Arduino Code

The Arduino Software (IDE) allows us to develop code to connect with our Arduino hardware and upload/run programs. In the Arduino environment, these programs are called sketches and can be verified and uploaded to the connected board. For our sketch, we initialized the I/O ports each sensor and LED is connected to in the hardware. The board then waits for the potentiometer to reach a certain frequency (initiated by sliding the potentiometer control). This begins the “record/playback mode”. A red LED lights up and blinks a 5 second countdown to indicate the start of the recording. While recording is in progress, an adjacent yellow LED is lit. A buffer is used to record values of 0 or 1 to four arrays for each pressure sensor, indicating if the pressure sensor has been triggered or not. Additionally, the corresponding LEDs will light up as the pressure sensors receive a certain frequency. When the recording mode ends, the yellow LED will blink rapidly and turn off, indicating the switch to playback mode. After a short delay, the same buffer reads through the four arrays and activates the LEDs based on the value stored within the array. After playback mode has ended, the program returns to its “waiting” mode and plays a pattern on the LEDs while listening for the necessary input from the potentiometer.

Arduino Uno & Breadboard (with connected wires/components)

The Arduino Uno’s microcontroller holds the sketch uploaded, and receives or sends the necessary information to the sensors connected through the breadboard. Due to the space available on the Arduino Uno, we had to limit the length of our “recordings” so the necessary arrays could be stored. For our implementation, we contained these hardware components in an open top box. The exposed wires allows us to debug our prototype as needed, and allows the red and yellow LEDs attached to the breadboard to be visible to the user as they communicate the recording/playback state. Attached to the top of this box is the potentiometer, allowing the user to easily access the slider to initiate the recording/playback mode. Our input sensors are attached to analog ports, allowing them to send frequency data to the microcontroller. The four LEDs contained within the tile are connected to digital ports, allowing them to communicate states of on/off.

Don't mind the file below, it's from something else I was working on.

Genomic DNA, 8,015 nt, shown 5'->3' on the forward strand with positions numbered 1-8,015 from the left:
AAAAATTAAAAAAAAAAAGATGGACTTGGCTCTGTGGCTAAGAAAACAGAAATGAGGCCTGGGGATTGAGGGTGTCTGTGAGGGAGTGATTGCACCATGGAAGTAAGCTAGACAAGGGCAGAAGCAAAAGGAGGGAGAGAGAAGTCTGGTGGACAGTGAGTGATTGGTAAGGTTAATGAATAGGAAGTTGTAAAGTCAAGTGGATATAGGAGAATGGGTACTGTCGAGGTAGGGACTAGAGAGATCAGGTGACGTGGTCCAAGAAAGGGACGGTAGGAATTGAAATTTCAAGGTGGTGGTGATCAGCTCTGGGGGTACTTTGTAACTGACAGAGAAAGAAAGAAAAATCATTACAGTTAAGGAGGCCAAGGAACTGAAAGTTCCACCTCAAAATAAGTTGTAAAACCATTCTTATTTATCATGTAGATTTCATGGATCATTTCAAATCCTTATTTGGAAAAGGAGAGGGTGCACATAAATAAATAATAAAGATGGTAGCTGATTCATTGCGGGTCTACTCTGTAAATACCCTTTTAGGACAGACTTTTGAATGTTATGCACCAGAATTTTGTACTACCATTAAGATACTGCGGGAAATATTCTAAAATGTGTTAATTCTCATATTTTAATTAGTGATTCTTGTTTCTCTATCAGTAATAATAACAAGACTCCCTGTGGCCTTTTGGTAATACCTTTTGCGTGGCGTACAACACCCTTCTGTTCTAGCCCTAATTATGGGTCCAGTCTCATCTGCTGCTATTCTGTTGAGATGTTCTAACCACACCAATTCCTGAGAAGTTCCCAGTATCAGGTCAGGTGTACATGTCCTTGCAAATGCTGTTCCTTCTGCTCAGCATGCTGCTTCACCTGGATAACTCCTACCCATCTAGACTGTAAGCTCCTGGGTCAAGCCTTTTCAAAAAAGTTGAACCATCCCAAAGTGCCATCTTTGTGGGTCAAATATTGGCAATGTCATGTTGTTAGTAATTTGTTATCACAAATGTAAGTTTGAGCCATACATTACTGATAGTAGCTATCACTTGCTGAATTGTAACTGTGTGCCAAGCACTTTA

Plexiglass layers with pressure sensors and LEDs

Extending from the breadboard is a long stream of wires leading to our dance floor tile. The tile is constructed from four 12”x12” sheets of plexi glass. The bottom layer of black plexi serves as a base for our prototype. The 3 remaining layers of clear plexi serve as the structure to hold the wires, LEDs, and FSRs. Laser cut holes channel the wires on the bottom layer, while rectangular openings allow space for the four LEDs and FSRs to sit in the middle of their four quadrants. The pressure sensors sit on top of the tile, to allow for more accurate readings as the user steps on them. The LEDs are slightly offset from the FSRs so that they can remain visible while the user is interacting with the prototype.

Prototype

Demonstration

view on YouTube:

preview of demo

Technical Implementation

view Arduino & GUI code on GitHub:

arduino code github

Final design specs

view initial setup:

design specs

Reflection

Strengths

  • Ability to record choreography
  • Ability to playback choreography
  • Easy to use

Weaknesses

  • Syncing music with recording and playback
  • Saving dances for later playback and recording
  • Technical capabilities (memory for recording, number of sensors/LEDs)

Future Work

  • Adding another set of LEDs in a separate color to show and record your steps while also playing back choreography.
  • Adding analytics to show precisely how off your steps were compared to the choreography.
  • Extending recording/playback capabilities.
  • Ability to save and replay dances from files stored on computer.
  • Increasing the number of LEDs in one tile to reflect our initial design.